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Vegas crime caper deals low-key payoffs

H. Lee Barnes' latest novel opens with a famous real-life disaster, which his protagonist narrowly evades. Sometimes, though, as Cold Deck makes clear, the flames that singe us stem from conflagrations of our design. And as Jude Helms learns, sometimes a losing streak combined with long-suppressed passions can stir bonfires that threaten to engulf everything we cherish, including our loved ones.

Casino dealer Jude survived the 1980 MGM Grand fire. He emerged from the smoke with second-degree burns and a pricey painting in his hands, one he might have sold for tens of thousands. Instead he dumped the artwork against a retaining wall and phoned his wife. Tired from caring for their infant son, she wasn't interested in hearing him gripe about his job.

You might assume the experience of escaping such a tragedy, one that cost 85 lives, would have caused Jude to seize his life by the horns and take control of his own existence. Instead, the opposite happened. He became, in his words, "resigned thereafter just to survive day to day." He dug his heels deeper into following the rules, playing it safe. It didn't get him anywhere.

Twenty years later, Jude is still in Las Vegas, dealing cards at the Monaco, punching the clock for paychecks he can barely call his own thanks to child-support payments to his now ex-wife. And then he has an especially bad week. His boss fires him for complimenting a customer's largesse—a word the customer mistook as "large ass." Immediately afterward, going home, a car sideswipes him on the highway. His Mustang is totaled, his life nearly snuffed. Days later, he manages to secure a new job dealing cards at a downtown casino, only to lose that gig after being arrested at work on assault charges. See, earlier, he'd confronted a neighbor whose Afghan repeatedly pooped on Jude's lawn. Using a plastic bag, he'd dropped the mutt's still-fresh turds on his neighbor's shoes. The scales of justice have tipped to Jude's disadvantage.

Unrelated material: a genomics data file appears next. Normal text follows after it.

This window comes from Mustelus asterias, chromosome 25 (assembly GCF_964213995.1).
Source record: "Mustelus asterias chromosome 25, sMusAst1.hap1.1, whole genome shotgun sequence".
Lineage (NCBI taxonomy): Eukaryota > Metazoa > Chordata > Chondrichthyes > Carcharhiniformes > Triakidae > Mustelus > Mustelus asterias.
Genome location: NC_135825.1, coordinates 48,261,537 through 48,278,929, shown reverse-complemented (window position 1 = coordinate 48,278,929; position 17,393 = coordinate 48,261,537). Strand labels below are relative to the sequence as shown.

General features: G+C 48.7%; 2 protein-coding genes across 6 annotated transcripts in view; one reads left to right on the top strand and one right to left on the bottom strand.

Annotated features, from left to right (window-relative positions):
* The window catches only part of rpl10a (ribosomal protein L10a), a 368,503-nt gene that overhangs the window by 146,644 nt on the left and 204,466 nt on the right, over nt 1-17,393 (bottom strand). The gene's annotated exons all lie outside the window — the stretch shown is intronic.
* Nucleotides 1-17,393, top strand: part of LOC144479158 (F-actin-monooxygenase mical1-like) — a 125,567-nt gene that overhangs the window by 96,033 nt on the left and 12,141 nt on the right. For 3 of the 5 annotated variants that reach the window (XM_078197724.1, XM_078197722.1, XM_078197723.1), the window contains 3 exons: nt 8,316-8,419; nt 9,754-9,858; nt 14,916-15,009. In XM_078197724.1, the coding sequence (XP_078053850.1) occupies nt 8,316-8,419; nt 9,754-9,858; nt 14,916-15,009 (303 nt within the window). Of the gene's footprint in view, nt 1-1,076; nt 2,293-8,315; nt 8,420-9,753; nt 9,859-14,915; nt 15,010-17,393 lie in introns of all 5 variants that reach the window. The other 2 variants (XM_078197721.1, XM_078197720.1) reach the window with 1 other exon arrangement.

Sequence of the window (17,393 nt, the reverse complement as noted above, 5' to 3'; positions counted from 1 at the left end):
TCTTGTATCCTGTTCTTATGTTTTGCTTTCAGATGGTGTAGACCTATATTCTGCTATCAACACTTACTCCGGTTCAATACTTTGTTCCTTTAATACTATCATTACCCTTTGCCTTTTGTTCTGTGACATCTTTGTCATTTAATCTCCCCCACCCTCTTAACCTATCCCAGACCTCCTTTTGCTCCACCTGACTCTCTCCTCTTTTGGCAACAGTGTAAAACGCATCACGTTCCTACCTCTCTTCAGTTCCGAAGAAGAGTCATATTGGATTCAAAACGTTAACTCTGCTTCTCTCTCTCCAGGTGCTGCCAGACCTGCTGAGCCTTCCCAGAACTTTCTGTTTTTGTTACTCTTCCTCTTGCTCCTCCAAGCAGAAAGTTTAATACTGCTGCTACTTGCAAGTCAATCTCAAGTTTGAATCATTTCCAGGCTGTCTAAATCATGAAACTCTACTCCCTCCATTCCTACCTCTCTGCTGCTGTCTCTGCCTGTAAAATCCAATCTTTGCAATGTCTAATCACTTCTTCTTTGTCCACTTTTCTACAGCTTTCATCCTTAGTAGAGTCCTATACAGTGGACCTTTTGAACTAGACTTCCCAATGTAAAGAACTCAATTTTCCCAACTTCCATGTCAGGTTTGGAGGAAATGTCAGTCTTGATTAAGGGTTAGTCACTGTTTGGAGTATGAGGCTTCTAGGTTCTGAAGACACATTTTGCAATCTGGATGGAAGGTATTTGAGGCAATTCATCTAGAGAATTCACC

Recognizing his complete-loser status, Jude dubs himself Dog Shit Vigilante. The tag pretty much summarizes his invisible status in society. He's just another divorced, debt-plagued, underdog dad in the heat-lashed jungle of Sin City.

This is the setup and main character in Barnes' third novel. The Las Vegas writer's short stories have earned him prizes like the Arizona Authors Association Fiction Award. Here, Barnes, a college professor, flirts rather brazenly with the crime genre. He never commits to pulp-level expressions of sex and violence, though. Cold Deck plays it consistently cool, cat-and-mouse. There are no Mickey Spillane-like spasms of erotic brutality or brutal eroticism. The storytelling is quiet, confident, assured, literary. And arguably a tad slow. That's OK, because noir tales often work best when they simmer before boiling over. What comes across beautifully in many of these drawn-out scenes is Jude's playful, loving relationship with his better-than-all-right teenage kids, son Lucas and daughter Beth.

No crime yarn is complete without a femme fatale. Enter immensely attractive Audra, mother to a friend of Jude's daughter. Using sexual wiles, Audra lures unemployed, job-desperate Jude into a casino-cheating scheme. She introduces him to her friend Ben, a well-connected man who knows how to place a card-clumping shuffler behind a table in a casino in order to bleed it. Ben blackmails Jude with video surveillance of him cheating, pushing him deeper into the scam until he's over his head. People seem to get wise to Jude's dark turn. A man in a Honda stalks Beth. A Mafioso sniffs Jude out. A metro homicide officer catches him in a small yet critical lie. Indeed, Cold Deck is seamlessly plotted, the tension subtly ratcheted.

The writing is first-rate. I've yet to encounter a novelist who renders card-playing so convincingly, injecting science and mechanics with drama and pathos. The dialogue is appropriately hard-bitten and always fun, as when Jude picks up the phone to hire his own private dick, Darryl Biggs, to find answers and a way out of a predicament.

Jude: "I need a detective."

Biggs: "Most people who say that really need an attorney or a psychiatrist."

Jude: "I need all three, but one at a time."

There are a few creaky moments—like when, on panic's verge, Jude turns full-on foodie, prepping an elaborate last meal with his kids when he should be thinking of how to extricate himself. Also, the sudden Carrie-like ending, in which a villain suddenly springs, borders on pop-corny. Overall, minor complaints.

If you read one Southwest-set crime fiction this summer, you should hotly consider making it Cold Deck. Barnes deals a winning, if understated, hand.

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